Small Firm Case Study

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smalSNC
International Foundation in Management and Economics

Small Firms Case Study
Management & Finance

Dan Lu, Cicy

Contents

Introduction

Failure
Romida Sports
Wallace King Interiors

Success
Tailwaggers
The Granary

Conclusion

Bibliography

Introduction

What is a small firm?

A small firm is usually owned privately in a personalized way in the form of corporations, partnerships, or sole proprietorships.

Usual employees in a small firm

Fewer than 15, Australia
Fewer than 50, EU
Fewer than 500, America

How is a company defined as a small firm?

Market share
Number of employees
Sales
Net profits
Assets

Typical examples of a small firm

Photographers
Tradesmen
Hairdressers
Restaurants

Terms related with a small firm

LTD = Private Limited Company
PLC = Public Limited Company
Sole trader

Source:
http://en.wikipedia.org/wiki/Small_business#Demographics

Failure

Because of the financial crisis in 2008, economy in Britain has not recovered yet. 120 firms per day were on the way to closure on the according to the true figure and the unemployment rate in 2011, according to Becky Barrow (2011).

Source: http://www.dailymail.co.uk/news/article-2050270/UK-economic-crisis-120-firms-day-going-bust-fears-thousands-year.html

Romida Sports

Location: Rochdale, Maghull, Brighouse and Leatherhead in Surrey Company type: Private Limited Company with share capital
Business activity: Cricketing retailer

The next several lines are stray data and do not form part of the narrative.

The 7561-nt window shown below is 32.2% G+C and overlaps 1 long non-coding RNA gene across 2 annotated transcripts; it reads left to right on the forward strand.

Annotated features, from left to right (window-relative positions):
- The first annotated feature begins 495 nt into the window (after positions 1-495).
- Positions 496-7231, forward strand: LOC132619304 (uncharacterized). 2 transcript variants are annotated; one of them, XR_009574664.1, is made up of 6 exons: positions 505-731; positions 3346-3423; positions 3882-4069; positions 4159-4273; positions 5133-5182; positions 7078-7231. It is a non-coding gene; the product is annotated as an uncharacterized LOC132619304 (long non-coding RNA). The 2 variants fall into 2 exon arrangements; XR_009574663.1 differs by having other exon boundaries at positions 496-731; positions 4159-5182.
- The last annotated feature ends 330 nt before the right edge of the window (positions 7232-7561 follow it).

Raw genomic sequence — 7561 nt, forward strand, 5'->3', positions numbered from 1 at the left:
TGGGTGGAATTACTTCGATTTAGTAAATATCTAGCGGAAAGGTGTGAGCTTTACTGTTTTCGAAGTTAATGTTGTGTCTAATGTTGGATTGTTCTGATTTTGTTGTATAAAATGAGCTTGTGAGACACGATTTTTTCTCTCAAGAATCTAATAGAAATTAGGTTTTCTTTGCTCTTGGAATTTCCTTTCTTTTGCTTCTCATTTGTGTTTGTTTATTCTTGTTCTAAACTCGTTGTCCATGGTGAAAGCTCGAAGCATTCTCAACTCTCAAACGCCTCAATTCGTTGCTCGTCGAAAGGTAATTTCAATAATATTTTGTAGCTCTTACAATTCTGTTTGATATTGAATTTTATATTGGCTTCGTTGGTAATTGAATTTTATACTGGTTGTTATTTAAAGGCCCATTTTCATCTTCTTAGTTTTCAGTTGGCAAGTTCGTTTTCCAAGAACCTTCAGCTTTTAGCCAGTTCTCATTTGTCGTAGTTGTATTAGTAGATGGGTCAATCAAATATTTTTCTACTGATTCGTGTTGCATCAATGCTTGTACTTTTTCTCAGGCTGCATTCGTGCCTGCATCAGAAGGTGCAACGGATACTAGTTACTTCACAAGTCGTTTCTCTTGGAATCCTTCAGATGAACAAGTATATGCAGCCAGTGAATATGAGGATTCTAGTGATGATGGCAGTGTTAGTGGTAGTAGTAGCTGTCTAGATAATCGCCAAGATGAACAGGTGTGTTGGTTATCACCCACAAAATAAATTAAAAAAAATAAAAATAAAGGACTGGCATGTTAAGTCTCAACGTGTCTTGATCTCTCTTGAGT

Number of employees: 10
Legal requirements for a LTD Company
Full registered company name
Number and place of company registration 
The company registered address and the address of its place of business

*You don’t need to tell the directors’ name, but if you make the choice to name directors, then all directors must be included.

Brief introduction:
Romida Sports focuses on a niche market which specialized in doing cricketing from 30 years ago, but unfortunately was forced to go into administration in September in the year of 2012.

Main Feature:
Romida became the first retailer who deputed manufacture of mini pads and gloves. Reasons for Failure

As a spokesman from PKF, the Manchester office of financial services firm, suggested, it was a difficult year for Romida mainly because the unsatisfying weather has swept the cricket season. What’s more, owing to many other well-known games like the Olympic Games, the Tour de France and Euro 2012 football, a huge amount of leisure money was spent instead of buying cricketing equipment. According to BBC news, summer in 2012 has become the wettest one since 1912. As we know, cricket is often played in summer, on a sunny and warm day. Therefore, Romida is doing a business which takes high risk because it relies significantly on the weather which cannot be controlled. This is the first reason why it collapsed.

Secondly, what leads to Romida’s failure is its marketing type. Romida specializes in cricket making, which is a typical niche market, and as a result, demands for cricket equipment will not be high compared with other integrated large-scale sports stores. It is well recognized that income and actions of competitors are crucial factors determining demands. If we regard high-profile events as competitors, and income of people is fixed, then leisure money will be separated, so Romida will definitely suffer a great loss as demands drop.

Rescue attempts

The stage that Romida is going through is that the Joint Administrators are seeking a purchaser for the business. This is a preferred way as Romida still continues to live but with the director changed.

As far as I am concerned, if Romida had not been into the process of administration, a favorable way could be differentiating the kinds of products they sell, which means they can sell sports clothes in addition to cricket equipment.

Source:
http://www.startups.co.uk/letterhead-legal-requirements.html...
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